On fallen and often buried cones of Picea in moist spruce forest. Widespread in the region but apparently absent in many lowland areas, including Denmark and the Netherlands.
In Norway widely distributed in the Picea area up to Trøndelag.
Occuring in the spring.
Pileus 8-38 mm across,
parabolical, campanulate to conical, often flattening with
age with broad umbo, sometimes also somewhat umbilicate,
smooth, hygrophanous, not sulcate, hardly translucent-striate, glabrous, slightly lubricous,
dark chestnut to sepia brown, paler towards the margin.
Lamellae 20-40 reaching the stipe,
ascending, ventricose, narrowly adnate to adnate, dorsally intervenose
in older specimens, whitish to pale grey, sometimes turning
pink with age. Stipe 30-70
x 1.5-3.5 mm, straight to curved, hollow, terete, equal, somewhat
firm, glabrous except for the minutely pruinose apex, grey
brown, whitish above and dark brown towards the base, which
is covered with coarse, long, whitish fibrils. Odour
22-30 x 7-8 µm, clavate, 4-spored. Spores
7-9.6 x 3.6-5.8 µm, Q 1.4-1.8, Qav~1.7, pip-shaped to phaseoliform,
smooth, amyloid. Cheilocystidia
27-80 x 9-20 x 0-5.5 µm, forming a sterile band, lageniform,
fusiform, subcylindrical, more rarely clavate, apically
narrowed into a longer or shorter neck, or rostrate to mucronate,
more rarely without a neck. Pleurocystidia
of the pileipellis 1.5-3.5 µm wide,
embedded in gelatinous matter, smooth or very occasionally
with an isolated, cylindrical excrescence. Hyphae
of the cortical layer of the stipe 2-3
µm wide, sligthly gelatinized, smooth, with cylindrical
to fusiform caulocystidia
up to 100 µm long. Clamp connections
absent or very rare.
Almost all the Norwegian collections are from
April and May. In this period of the year there are not
many Mycena species fruiting, and considering the
brown colour, the nitrous odour, and the growth on fallen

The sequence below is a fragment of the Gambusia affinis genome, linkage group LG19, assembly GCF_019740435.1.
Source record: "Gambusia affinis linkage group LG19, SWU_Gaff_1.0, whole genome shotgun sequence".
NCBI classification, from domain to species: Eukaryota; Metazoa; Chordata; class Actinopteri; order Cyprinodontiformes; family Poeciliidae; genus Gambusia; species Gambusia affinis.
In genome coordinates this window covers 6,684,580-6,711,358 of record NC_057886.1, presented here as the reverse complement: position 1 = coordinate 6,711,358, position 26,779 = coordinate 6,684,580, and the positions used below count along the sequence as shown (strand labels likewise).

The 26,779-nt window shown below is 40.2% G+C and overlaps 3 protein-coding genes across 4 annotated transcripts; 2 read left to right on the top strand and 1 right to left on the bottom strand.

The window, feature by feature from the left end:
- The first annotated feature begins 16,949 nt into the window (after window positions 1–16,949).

Picea cones, this species should be easy to identify.
In addition the smooth hyphae of the pileipellis and stipitipellis,
the caulocystidia, the shape of the spores, and the absence
of clamp connections are distinguishing characters. Mycena
another vernal, nitrous-smelling species with a brown pileus.
It is also associated with Picea, and it has even
been found growing on buried Picea cones (although
very rarely). M. silvae-nigrae can be separated
on account of 2-spored basidia, diverticulate hyphae of
pileipellis and cortical layer of the stipe, and differently
shaped cheilocystidia, usually with coarse excrescences.
Maas Geesteranus (1988: 289) claimed that
M. strobilicola was devoid of clamps, and that is the general situation. Robich (2003: 319), however, stated that
clamps were present, although very rare, in his material,
observed only in the hyphae of the cortical layer of the
stipe. Moreau (2003: 7) claimed that clamps are present
but rare at the base of the basidia and at the hyphae of
the trama in pileus and stipe. I have observed very rare clamps in the hyphae of the cortical layer of the stipe.
Moreau (2003) showed that Agaricus plumipes
Kalchbr. is an anteriour and prioritary synonym of M.
strobilicola and proposed the new combination Mycena
plumipes (Kalchbr.) P.-A. Moreau.